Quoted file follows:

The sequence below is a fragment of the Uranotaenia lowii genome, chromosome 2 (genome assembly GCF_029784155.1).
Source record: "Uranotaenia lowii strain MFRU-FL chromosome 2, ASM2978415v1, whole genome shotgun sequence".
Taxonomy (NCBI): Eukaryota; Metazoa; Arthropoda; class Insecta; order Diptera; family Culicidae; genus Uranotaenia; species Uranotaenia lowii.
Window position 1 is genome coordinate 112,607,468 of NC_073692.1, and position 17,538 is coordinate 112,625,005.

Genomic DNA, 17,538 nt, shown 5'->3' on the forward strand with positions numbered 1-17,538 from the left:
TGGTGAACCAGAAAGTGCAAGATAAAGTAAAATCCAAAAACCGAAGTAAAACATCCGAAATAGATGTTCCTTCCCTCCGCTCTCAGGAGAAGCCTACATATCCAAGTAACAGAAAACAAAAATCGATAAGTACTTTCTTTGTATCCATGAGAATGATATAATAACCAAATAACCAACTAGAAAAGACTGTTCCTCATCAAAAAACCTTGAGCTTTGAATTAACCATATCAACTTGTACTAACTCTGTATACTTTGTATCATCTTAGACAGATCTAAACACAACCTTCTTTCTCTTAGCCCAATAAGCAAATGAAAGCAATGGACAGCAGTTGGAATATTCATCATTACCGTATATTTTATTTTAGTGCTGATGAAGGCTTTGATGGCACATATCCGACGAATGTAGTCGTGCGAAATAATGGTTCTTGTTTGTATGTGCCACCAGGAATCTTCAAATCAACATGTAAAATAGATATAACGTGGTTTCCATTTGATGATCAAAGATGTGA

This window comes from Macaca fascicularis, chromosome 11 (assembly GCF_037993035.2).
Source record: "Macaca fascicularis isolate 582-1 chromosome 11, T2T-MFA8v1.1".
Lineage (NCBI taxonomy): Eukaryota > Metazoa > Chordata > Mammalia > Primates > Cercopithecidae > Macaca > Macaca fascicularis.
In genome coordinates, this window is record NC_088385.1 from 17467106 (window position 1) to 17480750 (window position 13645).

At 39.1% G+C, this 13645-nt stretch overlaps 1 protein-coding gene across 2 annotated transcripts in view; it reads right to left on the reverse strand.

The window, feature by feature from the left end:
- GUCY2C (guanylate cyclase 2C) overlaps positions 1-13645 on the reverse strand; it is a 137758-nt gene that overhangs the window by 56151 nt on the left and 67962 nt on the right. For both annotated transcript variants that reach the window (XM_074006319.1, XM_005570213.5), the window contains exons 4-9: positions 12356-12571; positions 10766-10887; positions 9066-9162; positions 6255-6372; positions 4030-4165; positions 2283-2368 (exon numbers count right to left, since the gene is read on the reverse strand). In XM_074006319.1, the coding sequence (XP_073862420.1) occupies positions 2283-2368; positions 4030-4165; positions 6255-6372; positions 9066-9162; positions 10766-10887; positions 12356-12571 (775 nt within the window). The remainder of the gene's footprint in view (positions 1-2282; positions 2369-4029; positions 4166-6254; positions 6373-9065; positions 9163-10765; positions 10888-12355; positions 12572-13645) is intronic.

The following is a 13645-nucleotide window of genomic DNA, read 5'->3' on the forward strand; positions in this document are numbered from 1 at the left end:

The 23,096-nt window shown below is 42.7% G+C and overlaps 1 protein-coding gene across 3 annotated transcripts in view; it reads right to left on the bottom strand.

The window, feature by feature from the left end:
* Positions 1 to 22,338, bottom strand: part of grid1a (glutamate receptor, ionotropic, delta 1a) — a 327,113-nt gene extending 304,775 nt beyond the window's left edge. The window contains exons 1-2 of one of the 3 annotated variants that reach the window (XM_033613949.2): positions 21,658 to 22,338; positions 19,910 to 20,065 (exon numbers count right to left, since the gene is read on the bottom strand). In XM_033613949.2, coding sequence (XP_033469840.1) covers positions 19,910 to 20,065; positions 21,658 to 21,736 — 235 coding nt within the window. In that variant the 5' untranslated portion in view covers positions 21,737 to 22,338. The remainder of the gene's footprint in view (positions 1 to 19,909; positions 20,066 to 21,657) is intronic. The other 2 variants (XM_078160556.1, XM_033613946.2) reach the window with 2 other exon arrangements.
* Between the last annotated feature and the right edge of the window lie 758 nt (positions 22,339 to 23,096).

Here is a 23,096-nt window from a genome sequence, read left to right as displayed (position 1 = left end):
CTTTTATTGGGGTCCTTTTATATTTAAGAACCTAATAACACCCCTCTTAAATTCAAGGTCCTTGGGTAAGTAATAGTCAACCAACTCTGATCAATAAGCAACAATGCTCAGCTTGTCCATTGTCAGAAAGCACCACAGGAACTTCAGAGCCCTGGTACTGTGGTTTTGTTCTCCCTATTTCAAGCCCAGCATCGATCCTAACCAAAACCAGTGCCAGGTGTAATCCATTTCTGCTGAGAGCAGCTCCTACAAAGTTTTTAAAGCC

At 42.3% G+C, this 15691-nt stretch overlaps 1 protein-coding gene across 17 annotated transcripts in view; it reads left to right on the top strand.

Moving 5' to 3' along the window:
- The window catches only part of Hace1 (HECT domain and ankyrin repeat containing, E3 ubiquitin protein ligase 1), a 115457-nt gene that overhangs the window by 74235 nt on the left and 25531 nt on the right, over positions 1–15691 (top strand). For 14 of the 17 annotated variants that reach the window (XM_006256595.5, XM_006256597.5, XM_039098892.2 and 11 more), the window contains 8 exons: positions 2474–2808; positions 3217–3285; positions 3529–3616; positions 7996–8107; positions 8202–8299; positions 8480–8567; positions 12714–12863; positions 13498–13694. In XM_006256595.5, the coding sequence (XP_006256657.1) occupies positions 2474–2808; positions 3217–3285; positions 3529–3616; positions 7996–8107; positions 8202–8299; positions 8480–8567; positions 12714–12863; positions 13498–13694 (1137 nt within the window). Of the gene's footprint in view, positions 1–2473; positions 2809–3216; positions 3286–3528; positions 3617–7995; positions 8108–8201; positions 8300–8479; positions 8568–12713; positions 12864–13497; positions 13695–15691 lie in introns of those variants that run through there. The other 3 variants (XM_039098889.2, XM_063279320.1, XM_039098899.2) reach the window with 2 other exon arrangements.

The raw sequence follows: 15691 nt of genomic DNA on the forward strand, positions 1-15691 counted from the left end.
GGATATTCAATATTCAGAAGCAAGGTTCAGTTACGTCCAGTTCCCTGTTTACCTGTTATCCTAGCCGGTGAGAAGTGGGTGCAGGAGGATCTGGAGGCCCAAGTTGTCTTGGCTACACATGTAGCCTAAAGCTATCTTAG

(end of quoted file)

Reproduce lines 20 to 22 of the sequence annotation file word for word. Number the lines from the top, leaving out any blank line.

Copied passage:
CTTTTATTGGGGTCCTTTTATATTTAAGAACCTAATAACACCCCTCTTAAATTCAAGGTCCTTGGGTAAGTAATAGTCAACCAACTCTGATCAATAAGCAACAATGCTCAGCTTGTCCATTGTCAGAAAGCACCACAGGAACTTCAGAGCCCTGGTACTGTGGTTTTGTTCTCCCTATTTCAAGCCCAGCATCGATCCTAACCAAAACCAGTGCCAGGTGTAATCCATTTCTGCTGAGAGCAGCTCCTACAAAGTTTTTAAAGCC

At 42.3% G+C, this 15691-nt stretch overlaps 1 protein-coding gene across 17 annotated transcripts in view; it reads left to right on the top strand.

Moving 5' to 3' along the window: